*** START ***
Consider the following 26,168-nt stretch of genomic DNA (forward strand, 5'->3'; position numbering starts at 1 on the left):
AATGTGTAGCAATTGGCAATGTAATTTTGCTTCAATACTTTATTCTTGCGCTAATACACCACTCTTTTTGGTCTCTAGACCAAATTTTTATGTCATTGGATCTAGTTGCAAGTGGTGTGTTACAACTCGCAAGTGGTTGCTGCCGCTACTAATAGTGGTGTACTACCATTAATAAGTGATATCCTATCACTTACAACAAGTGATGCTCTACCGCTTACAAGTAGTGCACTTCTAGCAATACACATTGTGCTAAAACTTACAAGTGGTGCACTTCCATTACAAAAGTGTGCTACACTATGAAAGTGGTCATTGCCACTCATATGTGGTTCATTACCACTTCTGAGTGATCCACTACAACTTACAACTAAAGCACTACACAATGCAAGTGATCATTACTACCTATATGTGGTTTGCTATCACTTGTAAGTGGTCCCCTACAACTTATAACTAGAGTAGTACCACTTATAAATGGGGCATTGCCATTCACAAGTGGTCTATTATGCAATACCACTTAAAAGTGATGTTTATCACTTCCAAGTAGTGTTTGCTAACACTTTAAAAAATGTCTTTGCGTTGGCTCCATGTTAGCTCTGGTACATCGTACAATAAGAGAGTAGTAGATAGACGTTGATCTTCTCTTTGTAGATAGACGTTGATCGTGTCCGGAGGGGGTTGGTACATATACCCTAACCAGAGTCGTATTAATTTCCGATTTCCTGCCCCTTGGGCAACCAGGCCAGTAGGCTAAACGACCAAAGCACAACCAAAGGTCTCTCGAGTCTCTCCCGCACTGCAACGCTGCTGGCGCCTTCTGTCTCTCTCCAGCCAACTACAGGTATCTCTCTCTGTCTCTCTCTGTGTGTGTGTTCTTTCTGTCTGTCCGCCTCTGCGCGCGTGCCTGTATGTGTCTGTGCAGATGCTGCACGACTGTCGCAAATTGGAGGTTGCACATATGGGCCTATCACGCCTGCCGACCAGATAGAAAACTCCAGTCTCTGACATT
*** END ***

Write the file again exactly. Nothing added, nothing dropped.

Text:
Consider the following 26,168-nt stretch of genomic DNA (forward strand, 5'->3'; position numbering starts at 1 on the left):
AATGTGTAGCAATTGGCAATGTAATTTTGCTTCAATACTTTATTCTTGCGCTAATACACCACTCTTTTTGGTCTCTAGACCAAATTTTTATGTCATTGGATCTAGTTGCAAGTGGTGTGTTACAACTCGCAAGTGGTTGCTGCCGCTACTAATAGTGGTGTACTACCATTAATAAGTGATATCCTATCACTTACAACAAGTGATGCTCTACCGCTTACAAGTAGTGCACTTCTAGCAATACACATTGTGCTAAAACTTACAAGTGGTGCACTTCCATTACAAAAGTGTGCTACACTATGAAAGTGGTCATTGCCACTCATATGTGGTTCATTACCACTTCTGAGTGATCCACTACAACTTACAACTAAAGCACTACACAATGCAAGTGATCATTACTACCTATATGTGGTTTGCTATCACTTGTAAGTGGTCCCCTACAACTTATAACTAGAGTAGTACCACTTATAAATGGGGCATTGCCATTCACAAGTGGTCTATTATGCAATACCACTTAAAAGTGATGTTTATCACTTCCAAGTAGTGTTTGCTAACACTTTAAAAAATGTCTTTGCGTTGGCTCCATGTTAGCTCTGGTACATCGTACAATAAGAGAGTAGTAGATAGACGTTGATCTTCTCTTTGTAGATAGACGTTGATCGTGTCCGGAGGGGGTTGGTACATATACCCTAACCAGAGTCGTATTAATTTCCGATTTCCTGCCCCTTGGGCAACCAGGCCAGTAGGCTAAACGACCAAAGCACAACCAAAGGTCTCTCGAGTCTCTCCCGCACTGCAACGCTGCTGGCGCCTTCTGTCTCTCTCCAGCCAACTACAGGTATCTCTCTCTGTCTCTCTCTGTGTGTGTGTTCTTTCTGTCTGTCCGCCTCTGCGCGCGTGCCTGTATGTGTCTGTGCAGATGCTGCACGACTGTCGCAAATTGGAGGTTGCACATATGGGCCTATCACGCCTGCCGACCAGATAGAAAACTCCAGTCTCTGACATT